IBS or Irritable Bowel Syndrome (as it’s formally known) is a common health disorder which leads to abdominal cramping, changes in bowel movements and many other symptoms.
According to nutritionist and therapist Petronella Ravenshear, roughly one in five people have it.
With it being such a common illness, it’s worth knowing what to look out for. Here, Dr Ricky Gondhia gives us the lowdown on IBS including symptoms of the disorder, triggers and, most importantly, how to control it.
Dr Gondhia mentions that there are many different symptoms of Irritable Bowel Syndrome. These include:
:: Abdominal pain and bloating
:: Changes in bowel habits – constipation or diarrhoea
:: Excessive burping
:: Aches and pains – including back pain
Experiencing any of these? Visit your GP.
Unfortunately there are a variety of ‘triggers’ which can result in a flare up of IBS. These can be anything from viruses and food poisoning, to diet, to anxiety and stress.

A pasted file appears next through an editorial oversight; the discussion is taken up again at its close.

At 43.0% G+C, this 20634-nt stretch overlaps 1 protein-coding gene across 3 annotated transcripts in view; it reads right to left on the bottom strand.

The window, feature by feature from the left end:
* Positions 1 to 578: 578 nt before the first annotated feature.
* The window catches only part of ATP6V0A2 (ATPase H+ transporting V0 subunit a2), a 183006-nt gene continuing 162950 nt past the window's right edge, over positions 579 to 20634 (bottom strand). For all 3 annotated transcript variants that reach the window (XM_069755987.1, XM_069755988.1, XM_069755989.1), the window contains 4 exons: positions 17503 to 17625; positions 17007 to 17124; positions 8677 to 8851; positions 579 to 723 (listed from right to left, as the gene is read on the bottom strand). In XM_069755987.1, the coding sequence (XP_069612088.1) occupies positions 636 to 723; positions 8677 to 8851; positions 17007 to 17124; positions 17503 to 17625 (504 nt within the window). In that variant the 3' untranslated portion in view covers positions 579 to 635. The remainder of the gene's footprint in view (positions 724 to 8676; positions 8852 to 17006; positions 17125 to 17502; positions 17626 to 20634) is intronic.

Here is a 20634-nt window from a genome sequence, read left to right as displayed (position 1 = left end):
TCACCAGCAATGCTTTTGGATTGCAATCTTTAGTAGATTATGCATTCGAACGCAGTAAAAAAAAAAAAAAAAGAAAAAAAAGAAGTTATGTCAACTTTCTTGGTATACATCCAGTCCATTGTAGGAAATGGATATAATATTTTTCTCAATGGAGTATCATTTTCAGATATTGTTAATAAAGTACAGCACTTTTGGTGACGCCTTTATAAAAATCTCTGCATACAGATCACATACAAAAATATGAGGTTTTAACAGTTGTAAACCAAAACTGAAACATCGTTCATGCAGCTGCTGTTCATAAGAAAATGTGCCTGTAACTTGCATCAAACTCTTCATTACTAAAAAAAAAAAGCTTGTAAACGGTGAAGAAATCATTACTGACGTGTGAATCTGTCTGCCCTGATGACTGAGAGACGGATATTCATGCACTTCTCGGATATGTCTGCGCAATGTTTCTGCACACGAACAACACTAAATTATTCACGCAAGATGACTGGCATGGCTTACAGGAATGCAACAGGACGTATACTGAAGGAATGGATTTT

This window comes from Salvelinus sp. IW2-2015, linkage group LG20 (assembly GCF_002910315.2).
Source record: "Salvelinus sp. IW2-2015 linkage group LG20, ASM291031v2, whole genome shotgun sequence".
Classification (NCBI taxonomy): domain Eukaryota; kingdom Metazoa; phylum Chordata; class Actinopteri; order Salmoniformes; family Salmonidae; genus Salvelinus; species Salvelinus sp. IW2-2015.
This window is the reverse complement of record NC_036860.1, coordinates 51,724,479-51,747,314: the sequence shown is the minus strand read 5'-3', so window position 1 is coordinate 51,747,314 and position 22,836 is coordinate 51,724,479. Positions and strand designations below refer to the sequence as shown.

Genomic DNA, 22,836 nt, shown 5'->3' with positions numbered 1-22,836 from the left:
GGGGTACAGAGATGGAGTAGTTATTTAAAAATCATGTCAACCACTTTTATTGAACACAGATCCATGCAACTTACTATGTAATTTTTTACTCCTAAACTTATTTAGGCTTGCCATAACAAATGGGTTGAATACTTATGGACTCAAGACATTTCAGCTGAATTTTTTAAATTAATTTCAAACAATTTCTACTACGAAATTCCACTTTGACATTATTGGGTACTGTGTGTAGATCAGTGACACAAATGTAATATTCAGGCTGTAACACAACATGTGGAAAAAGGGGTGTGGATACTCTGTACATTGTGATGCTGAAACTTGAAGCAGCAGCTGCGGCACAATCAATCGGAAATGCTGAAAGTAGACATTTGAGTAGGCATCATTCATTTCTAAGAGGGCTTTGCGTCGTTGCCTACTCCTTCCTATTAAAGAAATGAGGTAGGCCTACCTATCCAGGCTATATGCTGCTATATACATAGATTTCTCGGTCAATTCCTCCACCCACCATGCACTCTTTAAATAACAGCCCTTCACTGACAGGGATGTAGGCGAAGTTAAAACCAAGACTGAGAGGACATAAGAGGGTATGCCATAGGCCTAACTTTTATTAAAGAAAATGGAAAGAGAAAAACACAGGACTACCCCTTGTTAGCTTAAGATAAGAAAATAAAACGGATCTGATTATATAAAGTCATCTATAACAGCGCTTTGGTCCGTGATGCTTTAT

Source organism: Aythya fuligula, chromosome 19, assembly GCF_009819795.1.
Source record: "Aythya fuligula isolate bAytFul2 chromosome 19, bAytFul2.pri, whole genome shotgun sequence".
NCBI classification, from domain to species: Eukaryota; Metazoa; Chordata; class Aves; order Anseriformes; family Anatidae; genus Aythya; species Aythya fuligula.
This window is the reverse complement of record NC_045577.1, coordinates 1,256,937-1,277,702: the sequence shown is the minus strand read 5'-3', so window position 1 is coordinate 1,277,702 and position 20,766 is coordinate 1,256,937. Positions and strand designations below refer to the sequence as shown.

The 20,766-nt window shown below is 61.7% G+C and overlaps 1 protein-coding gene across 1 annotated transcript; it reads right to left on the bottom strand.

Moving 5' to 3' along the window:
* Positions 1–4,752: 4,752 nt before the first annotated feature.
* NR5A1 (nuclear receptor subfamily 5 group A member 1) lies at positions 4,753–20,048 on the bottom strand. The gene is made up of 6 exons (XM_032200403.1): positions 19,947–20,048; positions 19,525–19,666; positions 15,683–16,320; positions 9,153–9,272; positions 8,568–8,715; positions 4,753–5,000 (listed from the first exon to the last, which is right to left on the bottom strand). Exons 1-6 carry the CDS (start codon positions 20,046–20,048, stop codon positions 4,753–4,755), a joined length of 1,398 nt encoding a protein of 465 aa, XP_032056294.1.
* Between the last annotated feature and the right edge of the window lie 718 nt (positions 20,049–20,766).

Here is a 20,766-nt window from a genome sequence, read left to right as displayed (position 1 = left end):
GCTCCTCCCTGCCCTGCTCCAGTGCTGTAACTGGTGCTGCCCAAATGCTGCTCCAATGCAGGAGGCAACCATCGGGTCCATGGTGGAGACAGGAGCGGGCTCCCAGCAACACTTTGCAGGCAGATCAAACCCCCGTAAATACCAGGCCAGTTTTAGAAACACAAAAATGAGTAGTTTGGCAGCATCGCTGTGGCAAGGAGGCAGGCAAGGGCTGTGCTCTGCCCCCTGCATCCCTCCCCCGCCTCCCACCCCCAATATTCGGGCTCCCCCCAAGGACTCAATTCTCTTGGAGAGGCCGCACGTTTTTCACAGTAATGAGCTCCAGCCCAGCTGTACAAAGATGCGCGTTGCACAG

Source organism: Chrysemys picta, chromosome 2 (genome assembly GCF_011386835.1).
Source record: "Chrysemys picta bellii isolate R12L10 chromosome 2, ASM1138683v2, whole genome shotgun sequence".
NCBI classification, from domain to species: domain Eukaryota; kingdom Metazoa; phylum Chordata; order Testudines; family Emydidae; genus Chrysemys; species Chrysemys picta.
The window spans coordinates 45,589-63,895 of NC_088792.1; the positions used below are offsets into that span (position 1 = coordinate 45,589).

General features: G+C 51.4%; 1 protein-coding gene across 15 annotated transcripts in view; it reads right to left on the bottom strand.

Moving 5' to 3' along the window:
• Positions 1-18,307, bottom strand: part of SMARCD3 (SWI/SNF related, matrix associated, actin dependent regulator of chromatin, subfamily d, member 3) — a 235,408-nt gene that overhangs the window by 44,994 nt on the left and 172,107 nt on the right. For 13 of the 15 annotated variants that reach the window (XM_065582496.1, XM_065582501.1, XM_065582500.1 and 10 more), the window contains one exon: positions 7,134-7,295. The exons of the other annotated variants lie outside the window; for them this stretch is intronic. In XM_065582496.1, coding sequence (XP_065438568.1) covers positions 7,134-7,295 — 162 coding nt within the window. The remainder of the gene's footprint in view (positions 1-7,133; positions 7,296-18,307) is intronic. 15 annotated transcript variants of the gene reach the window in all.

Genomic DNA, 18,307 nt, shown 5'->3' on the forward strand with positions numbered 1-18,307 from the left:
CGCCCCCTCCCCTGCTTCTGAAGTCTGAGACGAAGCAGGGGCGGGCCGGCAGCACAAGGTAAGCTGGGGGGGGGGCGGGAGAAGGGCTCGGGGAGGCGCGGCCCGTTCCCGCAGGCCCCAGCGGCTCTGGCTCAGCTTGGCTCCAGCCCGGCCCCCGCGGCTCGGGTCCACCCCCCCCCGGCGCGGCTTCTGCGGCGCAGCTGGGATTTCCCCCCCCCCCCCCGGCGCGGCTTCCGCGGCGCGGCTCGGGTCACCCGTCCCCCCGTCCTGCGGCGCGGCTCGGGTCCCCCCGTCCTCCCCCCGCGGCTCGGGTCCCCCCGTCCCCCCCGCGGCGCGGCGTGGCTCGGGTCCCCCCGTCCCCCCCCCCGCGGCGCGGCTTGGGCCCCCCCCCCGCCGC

Leading gastroenterologist Professor Ingvar Bjarnason suggests that certain foods or food intolerances can set off or exacerbate symptoms of IBS such as coffee, wheat, pulses, alcohol, cereals, spicy food, certain fruits and vegetables and dairy products (to name a few).
He also mentions that these are specific to the person. And once it’s flared up, there’s no turning back.
How to control Irritable Bowel Syndrome
Unfortunately, IBS is incurable. There are, however, ways to keep it under control so that it doesn’t affect day-to-day life:
:: Diet and exercise can help – eat regularly, don’t skip meals, reduce your caffeine and alcohol intake, and drink lots of fluids.
:: Don’t eat too much fruit and veg, as this can make it worse. Dr Gondhia recommends limiting yourself to three per day.
:: Medication and treatments are available from your GP to help control cramping and diarrhoea.
:: Psychological help is also available for anyone suffering from stress-induced IBS.